Saturday, July 9, 2016

Plaimont’s Berets

Ever since the Middle Ages, the passion with which the Benedictine monks of Saint Mont Monastery patiently transformed grapes into wine has been handed down from generation to generation giving birth to a real and enduring love affair between man and the land. 
For many years, until the arrival of André Dubosc, a local boy from a family of three generations of winemakers, the wine produced was destined for distillation and the production of Armagnac. With a group of young winegrowers Dubosc set about waking up the appellation of Saint Mont, revitalising the sweet white wines of Pacherenc du Vic-Bilh and creating Vin de Pays dry whites (Côtes de Gascogne). 
In 1979 the three wine cooperatives of Plaisance, Aignan and Saint-Mont in the Gers joined forces – and initials (PL for Plaisance, AI for Aignan and MONT for Saint-Mont) – to set up a united group of cooperatives and vineyards which became “Plaimont Producteurs” in the Gers. In 1999, Plaimont Producteurs were joined by the cooperatives of Crouseilles (producing Madiran, Pacherenc du Vic-Bilh and Béarn) and Condom (Côtes de Gascogne and Condomois).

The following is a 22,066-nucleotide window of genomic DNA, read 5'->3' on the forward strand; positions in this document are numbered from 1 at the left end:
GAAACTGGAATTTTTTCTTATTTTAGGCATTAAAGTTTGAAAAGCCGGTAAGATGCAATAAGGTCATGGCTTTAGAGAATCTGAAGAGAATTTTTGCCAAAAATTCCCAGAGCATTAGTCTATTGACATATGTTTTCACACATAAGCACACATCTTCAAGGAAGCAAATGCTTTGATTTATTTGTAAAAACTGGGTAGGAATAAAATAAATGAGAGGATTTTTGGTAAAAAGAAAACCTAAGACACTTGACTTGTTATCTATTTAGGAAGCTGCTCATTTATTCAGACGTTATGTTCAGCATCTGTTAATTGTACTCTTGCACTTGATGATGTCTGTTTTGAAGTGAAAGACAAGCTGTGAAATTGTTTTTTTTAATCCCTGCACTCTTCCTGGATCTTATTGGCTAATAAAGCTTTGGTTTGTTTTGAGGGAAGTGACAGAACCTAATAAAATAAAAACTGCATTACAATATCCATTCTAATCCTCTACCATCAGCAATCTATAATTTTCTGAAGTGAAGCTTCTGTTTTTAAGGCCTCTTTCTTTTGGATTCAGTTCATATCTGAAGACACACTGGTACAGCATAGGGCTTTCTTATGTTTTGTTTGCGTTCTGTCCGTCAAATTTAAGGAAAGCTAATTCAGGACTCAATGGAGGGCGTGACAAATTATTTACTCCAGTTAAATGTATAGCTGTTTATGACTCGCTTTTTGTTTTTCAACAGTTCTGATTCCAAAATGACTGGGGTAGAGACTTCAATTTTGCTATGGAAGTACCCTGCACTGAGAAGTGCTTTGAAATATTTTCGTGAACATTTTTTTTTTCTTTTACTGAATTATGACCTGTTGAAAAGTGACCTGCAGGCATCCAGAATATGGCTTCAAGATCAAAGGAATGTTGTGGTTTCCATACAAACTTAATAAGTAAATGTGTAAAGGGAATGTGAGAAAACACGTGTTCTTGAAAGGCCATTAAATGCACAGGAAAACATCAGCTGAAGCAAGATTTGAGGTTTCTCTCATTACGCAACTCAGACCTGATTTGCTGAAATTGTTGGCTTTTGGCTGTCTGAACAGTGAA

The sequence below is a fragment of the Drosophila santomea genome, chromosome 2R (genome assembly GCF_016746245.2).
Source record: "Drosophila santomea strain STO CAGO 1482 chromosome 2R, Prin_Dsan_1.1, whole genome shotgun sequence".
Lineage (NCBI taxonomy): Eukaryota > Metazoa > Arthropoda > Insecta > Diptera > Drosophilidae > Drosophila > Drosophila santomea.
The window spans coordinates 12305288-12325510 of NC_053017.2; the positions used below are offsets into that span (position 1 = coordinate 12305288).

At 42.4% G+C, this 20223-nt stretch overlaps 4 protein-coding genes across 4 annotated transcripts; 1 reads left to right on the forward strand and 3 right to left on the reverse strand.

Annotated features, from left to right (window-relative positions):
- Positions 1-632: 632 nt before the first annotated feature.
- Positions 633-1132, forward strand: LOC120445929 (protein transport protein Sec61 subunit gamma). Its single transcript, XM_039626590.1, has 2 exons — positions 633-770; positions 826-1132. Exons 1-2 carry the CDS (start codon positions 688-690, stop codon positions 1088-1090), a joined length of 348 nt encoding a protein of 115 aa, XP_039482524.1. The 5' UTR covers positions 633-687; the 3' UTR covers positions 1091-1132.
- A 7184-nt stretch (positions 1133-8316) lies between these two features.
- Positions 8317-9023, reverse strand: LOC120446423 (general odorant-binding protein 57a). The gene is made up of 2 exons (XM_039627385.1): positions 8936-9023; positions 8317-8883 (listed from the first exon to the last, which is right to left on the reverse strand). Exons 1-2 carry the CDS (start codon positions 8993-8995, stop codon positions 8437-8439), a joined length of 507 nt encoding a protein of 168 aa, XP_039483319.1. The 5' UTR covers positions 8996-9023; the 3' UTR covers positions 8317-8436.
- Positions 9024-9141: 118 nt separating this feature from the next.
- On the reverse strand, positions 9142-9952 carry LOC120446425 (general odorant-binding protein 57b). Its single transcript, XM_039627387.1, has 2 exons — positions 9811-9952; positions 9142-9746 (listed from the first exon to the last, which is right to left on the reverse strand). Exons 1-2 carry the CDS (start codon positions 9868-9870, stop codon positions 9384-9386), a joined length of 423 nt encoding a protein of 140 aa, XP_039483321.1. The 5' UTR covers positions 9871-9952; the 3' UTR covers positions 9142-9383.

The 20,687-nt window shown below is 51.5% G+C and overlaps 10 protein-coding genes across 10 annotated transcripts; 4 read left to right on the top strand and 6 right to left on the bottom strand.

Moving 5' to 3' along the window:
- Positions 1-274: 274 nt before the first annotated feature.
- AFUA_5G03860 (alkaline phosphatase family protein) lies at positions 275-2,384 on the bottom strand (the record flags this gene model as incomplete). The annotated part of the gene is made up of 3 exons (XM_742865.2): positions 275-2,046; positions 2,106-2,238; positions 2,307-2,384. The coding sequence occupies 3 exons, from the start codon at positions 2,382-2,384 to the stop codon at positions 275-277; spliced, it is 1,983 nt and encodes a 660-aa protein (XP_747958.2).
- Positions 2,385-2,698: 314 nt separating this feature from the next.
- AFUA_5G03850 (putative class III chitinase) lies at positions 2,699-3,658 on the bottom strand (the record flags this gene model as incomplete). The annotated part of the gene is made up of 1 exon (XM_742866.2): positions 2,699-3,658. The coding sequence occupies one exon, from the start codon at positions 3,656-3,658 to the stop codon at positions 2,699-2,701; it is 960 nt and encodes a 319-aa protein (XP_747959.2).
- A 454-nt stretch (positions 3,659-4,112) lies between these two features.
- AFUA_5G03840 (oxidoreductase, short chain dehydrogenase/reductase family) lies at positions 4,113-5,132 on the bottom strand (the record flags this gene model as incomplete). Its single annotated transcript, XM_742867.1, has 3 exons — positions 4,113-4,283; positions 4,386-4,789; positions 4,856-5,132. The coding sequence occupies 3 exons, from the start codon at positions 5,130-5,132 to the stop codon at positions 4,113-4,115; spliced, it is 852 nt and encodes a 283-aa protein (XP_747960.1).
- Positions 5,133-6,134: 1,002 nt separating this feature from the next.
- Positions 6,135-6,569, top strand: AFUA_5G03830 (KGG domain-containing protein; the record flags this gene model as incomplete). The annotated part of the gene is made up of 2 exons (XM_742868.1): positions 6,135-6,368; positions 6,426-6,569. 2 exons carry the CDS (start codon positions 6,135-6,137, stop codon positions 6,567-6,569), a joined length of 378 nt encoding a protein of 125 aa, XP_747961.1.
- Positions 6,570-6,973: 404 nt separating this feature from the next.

“When founding director André Dubosq began to resurrect Saint-Mont, he insisted that the nascent appellation make stylish wines based on indigenous grape varieties. On enlêve les sabots, mais on garde le béret (we’ve removed our clogs, but we still wear our berets!),” grinned a bereted Étienne, summing up Plaimont’s fusion of antiquity with a dynamically modern approach.

1 comment:

  1. Everyone knows that the best wines come from winemakers in berets! Clogs - unimportant. Berets - essential!